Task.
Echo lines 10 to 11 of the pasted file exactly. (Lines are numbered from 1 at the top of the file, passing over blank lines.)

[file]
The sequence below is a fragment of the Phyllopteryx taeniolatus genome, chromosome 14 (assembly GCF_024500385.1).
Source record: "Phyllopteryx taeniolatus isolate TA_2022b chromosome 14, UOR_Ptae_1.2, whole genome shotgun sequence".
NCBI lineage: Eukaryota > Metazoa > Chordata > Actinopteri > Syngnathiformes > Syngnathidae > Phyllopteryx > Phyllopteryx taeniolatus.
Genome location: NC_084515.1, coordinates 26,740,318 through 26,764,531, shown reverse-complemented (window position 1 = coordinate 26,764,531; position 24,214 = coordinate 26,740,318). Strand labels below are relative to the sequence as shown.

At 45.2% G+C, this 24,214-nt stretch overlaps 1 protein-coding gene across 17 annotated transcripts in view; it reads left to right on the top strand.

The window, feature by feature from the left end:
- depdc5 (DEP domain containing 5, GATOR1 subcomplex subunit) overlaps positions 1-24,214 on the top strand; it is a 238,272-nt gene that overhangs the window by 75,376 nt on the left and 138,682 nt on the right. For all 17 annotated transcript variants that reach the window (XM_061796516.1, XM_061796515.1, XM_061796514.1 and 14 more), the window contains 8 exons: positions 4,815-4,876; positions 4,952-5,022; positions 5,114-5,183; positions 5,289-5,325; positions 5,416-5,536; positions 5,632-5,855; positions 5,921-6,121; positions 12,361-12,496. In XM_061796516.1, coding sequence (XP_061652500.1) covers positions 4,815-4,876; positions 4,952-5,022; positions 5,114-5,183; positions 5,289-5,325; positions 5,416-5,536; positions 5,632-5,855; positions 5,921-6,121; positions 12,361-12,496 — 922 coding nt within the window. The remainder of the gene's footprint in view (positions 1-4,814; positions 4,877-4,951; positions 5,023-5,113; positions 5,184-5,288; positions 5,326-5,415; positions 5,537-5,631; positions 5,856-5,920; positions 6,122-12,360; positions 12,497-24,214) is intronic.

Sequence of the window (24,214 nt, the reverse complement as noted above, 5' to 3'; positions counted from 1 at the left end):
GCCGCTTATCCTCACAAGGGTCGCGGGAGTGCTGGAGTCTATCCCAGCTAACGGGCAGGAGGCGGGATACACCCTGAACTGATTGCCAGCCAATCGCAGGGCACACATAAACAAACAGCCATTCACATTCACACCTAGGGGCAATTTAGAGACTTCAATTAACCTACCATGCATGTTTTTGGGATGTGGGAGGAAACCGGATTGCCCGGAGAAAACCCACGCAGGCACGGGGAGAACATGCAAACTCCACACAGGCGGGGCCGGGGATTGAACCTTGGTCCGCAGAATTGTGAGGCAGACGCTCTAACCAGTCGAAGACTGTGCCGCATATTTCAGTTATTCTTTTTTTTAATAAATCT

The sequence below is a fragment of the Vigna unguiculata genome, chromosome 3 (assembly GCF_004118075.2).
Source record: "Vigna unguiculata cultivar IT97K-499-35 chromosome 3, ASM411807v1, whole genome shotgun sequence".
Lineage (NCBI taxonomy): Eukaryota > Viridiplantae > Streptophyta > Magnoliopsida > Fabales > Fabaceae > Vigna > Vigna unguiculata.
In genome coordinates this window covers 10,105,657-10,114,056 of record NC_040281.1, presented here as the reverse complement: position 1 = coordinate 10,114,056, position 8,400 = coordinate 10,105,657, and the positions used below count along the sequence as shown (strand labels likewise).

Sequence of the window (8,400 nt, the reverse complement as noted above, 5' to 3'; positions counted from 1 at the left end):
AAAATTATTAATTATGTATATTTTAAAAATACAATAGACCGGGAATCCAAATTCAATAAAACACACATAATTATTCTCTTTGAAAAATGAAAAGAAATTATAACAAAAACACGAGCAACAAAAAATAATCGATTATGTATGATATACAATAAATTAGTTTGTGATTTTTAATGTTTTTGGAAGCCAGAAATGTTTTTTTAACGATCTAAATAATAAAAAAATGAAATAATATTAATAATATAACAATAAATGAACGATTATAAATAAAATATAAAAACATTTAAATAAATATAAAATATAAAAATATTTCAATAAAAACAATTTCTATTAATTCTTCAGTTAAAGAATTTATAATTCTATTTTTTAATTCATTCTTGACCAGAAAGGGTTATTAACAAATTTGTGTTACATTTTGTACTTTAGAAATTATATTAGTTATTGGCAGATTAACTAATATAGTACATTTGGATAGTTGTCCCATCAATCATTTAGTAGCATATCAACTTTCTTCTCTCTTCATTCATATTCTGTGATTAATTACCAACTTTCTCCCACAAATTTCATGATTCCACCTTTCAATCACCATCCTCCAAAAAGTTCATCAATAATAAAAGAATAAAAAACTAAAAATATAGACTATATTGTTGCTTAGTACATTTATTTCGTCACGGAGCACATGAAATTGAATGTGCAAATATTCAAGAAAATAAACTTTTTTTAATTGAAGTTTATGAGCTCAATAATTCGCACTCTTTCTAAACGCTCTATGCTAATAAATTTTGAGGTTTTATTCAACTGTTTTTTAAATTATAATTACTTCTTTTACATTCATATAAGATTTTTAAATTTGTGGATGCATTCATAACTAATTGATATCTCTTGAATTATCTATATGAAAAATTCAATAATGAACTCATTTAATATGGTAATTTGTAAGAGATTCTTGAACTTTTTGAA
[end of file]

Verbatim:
The sequence below is a fragment of the Vigna unguiculata genome, chromosome 3 (assembly GCF_004118075.2).
Source record: "Vigna unguiculata cultivar IT97K-499-35 chromosome 3, ASM411807v1, whole genome shotgun sequence".